12 Second World War (1) 1918 Arthur Scherbius built the Enigma 1918 Arthur Scherbius built the Enigma Before that, all coding systems were lingual based Before that, all coding systems were lingual based Advantage Enigma: Enigma machine useless when stolen, cypher produced was very difficult Advantage Enigma: Enigma machine useless when stolen, cypher produced was very difficult Polish were good at cracking codes Polish were good at cracking codes

13 Second World War (2)

14 Second World War (3) Polish enable to crack the code Polish enable to crack the code Bought a commercial Enigma Bought a commercial Enigma Called for help: mathematicians Called for help: mathematicians The French bought keys, couldnt do anything with it The French bought keys, couldnt do anything with it Poland foresaw its invasion by Germany: gave all knowledge to England and France, destroyed it afterwards (1939) Poland foresaw its invasion by Germany: gave all knowledge to England and France, destroyed it afterwards (1939)

15 Second World War (4) Enigma machine exists out of: Enigma machine exists out of: PlugboardPlugboard 3/ 4/ 5 rotors3/ 4/ 5 rotors mirror rotormirror rotor

16 Second World War (5) 1939 Turing was asked to help to crack the Enigma 1939 Turing was asked to help to crack the Enigma Built with a team the Colussus, the first programmable computer Built with a team the Colussus, the first programmable computer Based on: Based on: his own 1936 concept of the universal machinehis own 1936 concept of the universal machine the potential speed and reliability of electronic technologythe potential speed and reliability of electronic technology the inefficiency in designing different machines for different logical processesthe inefficiency in designing different machines for different logical processes Cyphercode could be decrypted from 1943 Cyphercode could be decrypted from 1943 All computers were destroyed, ordered by Churchill All computers were destroyed, ordered by Churchill

17 Second World War (6)

18 Second World War (7)

19 Second World War (8)

20 Turing Test (1) Because of the construction of the Colussus Turing thought it could be possible to construct a computer with the mind of a human being Because of the construction of the Colussus Turing thought it could be possible to construct a computer with the mind of a human being Wasnt focused anymore on what a TM could NOT do, but could do Wasnt focused anymore on what a TM could NOT do, but could do Turing was convinced that if a computer could do all mathematical operations, it could also do anything a person can do, a still highly controversial opinionTuring was convinced that if a computer could do all mathematical operations, it could also do anything a person can do, a still highly controversial opinion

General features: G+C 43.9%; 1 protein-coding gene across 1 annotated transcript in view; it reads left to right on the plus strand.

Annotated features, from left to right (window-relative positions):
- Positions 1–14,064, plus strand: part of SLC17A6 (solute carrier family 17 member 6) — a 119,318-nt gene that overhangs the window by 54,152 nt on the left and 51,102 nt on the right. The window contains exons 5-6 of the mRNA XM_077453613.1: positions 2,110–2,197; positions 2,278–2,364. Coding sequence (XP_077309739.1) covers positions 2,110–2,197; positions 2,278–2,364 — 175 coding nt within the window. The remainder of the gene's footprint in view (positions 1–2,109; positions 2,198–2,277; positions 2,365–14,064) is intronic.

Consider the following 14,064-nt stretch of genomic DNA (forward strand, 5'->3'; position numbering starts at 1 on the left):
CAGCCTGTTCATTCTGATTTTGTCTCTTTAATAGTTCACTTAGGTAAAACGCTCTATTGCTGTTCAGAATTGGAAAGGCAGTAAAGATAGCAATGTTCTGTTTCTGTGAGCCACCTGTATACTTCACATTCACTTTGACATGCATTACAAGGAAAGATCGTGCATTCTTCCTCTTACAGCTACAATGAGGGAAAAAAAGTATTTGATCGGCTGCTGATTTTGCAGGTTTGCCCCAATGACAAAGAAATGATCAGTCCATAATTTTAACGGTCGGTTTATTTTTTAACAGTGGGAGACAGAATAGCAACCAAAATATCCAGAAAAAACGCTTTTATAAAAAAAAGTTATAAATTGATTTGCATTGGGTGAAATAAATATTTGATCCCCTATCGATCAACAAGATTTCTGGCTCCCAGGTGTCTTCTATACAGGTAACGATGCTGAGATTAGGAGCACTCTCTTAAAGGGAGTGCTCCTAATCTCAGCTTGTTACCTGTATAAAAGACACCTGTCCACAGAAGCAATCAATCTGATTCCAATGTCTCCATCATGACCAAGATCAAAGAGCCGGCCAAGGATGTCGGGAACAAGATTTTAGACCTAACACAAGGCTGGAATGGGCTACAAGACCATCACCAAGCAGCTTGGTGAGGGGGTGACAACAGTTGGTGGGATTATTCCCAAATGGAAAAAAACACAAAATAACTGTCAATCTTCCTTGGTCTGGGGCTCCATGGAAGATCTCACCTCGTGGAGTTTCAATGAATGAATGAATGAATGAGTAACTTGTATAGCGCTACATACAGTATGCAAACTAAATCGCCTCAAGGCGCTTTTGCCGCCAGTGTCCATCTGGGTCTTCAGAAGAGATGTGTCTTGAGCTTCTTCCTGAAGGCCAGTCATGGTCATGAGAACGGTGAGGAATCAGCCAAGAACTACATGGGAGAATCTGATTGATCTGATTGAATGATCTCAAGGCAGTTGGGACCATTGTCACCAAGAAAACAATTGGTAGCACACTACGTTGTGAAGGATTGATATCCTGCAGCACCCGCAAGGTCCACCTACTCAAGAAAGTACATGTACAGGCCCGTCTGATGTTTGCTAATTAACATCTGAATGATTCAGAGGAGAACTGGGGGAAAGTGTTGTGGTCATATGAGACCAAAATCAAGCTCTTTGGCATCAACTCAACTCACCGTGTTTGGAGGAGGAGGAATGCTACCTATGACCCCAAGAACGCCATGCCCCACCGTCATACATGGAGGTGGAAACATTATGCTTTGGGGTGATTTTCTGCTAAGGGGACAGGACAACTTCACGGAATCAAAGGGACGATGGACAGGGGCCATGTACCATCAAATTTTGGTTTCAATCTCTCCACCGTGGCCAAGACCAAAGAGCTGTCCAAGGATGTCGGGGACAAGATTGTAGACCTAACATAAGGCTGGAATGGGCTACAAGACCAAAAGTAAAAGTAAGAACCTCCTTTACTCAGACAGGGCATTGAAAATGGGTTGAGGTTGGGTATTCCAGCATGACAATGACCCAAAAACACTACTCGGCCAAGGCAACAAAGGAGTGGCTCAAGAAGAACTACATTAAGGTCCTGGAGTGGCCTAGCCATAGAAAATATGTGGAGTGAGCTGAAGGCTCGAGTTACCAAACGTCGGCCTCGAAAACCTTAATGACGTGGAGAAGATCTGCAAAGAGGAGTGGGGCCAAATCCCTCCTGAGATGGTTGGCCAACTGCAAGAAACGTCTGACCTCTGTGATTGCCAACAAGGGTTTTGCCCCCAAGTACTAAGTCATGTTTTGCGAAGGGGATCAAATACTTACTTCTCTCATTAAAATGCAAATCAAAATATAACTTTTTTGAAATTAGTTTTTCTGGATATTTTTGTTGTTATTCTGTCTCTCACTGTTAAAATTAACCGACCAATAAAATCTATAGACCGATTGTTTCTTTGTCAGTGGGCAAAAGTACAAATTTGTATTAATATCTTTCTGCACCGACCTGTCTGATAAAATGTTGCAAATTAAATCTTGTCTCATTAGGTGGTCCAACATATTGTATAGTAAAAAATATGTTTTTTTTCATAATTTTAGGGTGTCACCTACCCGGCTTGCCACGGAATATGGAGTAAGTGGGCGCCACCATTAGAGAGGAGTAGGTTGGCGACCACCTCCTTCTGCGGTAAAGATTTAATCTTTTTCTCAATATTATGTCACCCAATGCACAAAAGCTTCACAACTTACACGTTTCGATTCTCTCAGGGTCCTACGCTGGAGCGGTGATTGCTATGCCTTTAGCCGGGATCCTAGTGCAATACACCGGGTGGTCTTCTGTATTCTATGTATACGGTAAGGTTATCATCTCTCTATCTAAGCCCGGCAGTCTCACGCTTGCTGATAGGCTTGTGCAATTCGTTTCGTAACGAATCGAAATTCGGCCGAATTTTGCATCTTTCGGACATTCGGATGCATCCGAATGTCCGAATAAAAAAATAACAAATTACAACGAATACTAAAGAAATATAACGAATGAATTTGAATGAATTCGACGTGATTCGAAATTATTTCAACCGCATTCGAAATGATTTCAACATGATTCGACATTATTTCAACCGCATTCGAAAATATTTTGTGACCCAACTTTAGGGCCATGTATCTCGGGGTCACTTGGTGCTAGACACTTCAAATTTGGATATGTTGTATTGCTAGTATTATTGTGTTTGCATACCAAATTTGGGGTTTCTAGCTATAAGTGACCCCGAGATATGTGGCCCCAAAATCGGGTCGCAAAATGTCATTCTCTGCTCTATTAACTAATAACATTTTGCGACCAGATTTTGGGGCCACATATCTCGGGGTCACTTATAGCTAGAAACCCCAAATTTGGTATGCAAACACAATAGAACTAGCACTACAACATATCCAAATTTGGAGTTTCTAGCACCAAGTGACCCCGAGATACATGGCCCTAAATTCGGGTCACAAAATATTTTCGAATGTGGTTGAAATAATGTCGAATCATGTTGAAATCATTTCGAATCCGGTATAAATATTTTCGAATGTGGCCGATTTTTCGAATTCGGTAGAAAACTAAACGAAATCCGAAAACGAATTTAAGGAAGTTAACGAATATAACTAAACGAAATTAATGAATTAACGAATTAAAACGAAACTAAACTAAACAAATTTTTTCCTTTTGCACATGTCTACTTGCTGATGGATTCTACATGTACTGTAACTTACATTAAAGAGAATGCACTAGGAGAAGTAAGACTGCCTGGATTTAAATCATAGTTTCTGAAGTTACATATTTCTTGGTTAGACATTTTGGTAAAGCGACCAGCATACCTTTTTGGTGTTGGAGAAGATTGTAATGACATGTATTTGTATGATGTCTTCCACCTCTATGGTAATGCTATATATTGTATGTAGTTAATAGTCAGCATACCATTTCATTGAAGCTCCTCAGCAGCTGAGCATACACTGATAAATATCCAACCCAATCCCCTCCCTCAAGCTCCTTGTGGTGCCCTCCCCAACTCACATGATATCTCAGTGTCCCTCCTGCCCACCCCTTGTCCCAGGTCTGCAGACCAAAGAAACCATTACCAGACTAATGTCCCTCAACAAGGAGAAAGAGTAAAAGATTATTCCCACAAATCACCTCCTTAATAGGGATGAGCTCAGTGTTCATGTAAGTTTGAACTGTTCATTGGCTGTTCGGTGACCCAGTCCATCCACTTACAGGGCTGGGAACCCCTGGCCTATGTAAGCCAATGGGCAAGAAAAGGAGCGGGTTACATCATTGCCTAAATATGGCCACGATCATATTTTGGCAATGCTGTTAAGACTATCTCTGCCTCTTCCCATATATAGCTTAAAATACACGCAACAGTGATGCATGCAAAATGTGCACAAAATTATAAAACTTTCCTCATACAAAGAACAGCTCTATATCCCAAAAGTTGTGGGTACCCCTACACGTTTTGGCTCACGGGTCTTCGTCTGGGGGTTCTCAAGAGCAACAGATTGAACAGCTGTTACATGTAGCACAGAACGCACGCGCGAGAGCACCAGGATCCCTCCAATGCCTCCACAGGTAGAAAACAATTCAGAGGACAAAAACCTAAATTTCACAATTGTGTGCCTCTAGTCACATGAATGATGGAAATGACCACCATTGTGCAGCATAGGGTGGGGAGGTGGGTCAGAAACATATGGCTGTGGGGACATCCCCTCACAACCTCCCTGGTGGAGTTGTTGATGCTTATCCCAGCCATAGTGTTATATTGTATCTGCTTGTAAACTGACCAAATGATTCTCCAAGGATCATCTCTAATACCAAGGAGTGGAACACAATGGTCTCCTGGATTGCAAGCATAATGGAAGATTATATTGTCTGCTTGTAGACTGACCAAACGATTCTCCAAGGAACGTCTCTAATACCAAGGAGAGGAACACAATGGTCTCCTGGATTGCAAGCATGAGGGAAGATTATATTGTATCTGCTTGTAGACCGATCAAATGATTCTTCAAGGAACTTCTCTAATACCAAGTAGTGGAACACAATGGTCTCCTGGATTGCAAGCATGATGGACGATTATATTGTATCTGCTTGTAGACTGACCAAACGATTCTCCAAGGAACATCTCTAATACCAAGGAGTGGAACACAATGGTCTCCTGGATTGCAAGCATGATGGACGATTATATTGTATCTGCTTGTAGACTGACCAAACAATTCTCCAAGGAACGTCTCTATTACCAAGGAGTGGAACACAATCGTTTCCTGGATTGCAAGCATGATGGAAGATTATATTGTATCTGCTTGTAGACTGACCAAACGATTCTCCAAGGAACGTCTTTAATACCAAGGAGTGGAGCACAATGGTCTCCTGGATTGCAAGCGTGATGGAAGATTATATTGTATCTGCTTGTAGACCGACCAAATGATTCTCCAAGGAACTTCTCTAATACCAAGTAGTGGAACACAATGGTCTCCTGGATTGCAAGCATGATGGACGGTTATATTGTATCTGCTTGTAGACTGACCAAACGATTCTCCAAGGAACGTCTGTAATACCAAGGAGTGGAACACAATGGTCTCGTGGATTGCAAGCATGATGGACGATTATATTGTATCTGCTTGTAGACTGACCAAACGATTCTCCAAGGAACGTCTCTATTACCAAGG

21 Turing Test (2) Manchester University Manchester University Neurology & physiology Neurology & physiology Neville Johnson Neville Johnson Turing liked running very much: he even ran the Marathon Turing liked running very much: he even ran the Marathon andrews.ac.uk/history/Miscellaneous /Turing/Running.html andrews.ac.uk/history/Miscellaneous /Turing/Running.htmlhttp://www-history.mcs.st- andrews.ac.uk/history/Miscellaneous /Turing/Running.htmlhttp://www-history.mcs.st- andrews.ac.uk/history/Miscellaneous /Turing/Running.html

22 Turing Test (3) 1950 Computing Machinery and Intelligence 1950 Computing Machinery and Intelligence Turing Test Turing Test 2000 a computer could pass 2000 a computer could pass Round 1990 no computer came near breaking through the test, and still there isnt any computer who can Round 1990 no computer came near breaking through the test, and still there isnt any computer who can

23 Turing Test (4) Focused more on biology Focused more on biology Used computers for his equations Used computers for his equations First one who used computers for that purpose First one who used computers for that purpose

24 Turings Death Arrested for being homosexual Arrested for being homosexual Accepted a year being treated with oestrogen Accepted a year being treated with oestrogen Because of Cold War he was excluded from main projects Because of Cold War he was excluded from main projects He wasnt accepted anymore He wasnt accepted anymore Committed suicide by eating a cyanide poisoned apple, 8th of June 1954 Committed suicide by eating a cyanide poisoned apple, 8th of June 1954

25 References Turing/ Turing/ Turing/ Turing/ tml tml tml tml andrews.ac.uk/history/Miscellaneous /Turing/Running.html andrews.ac.uk/history/Miscellaneous /Turing/Running.html andrews.ac.uk/history/Miscellaneous /Turing/Running.html andrews.ac.uk/history/Miscellaneous /Turing/Running.html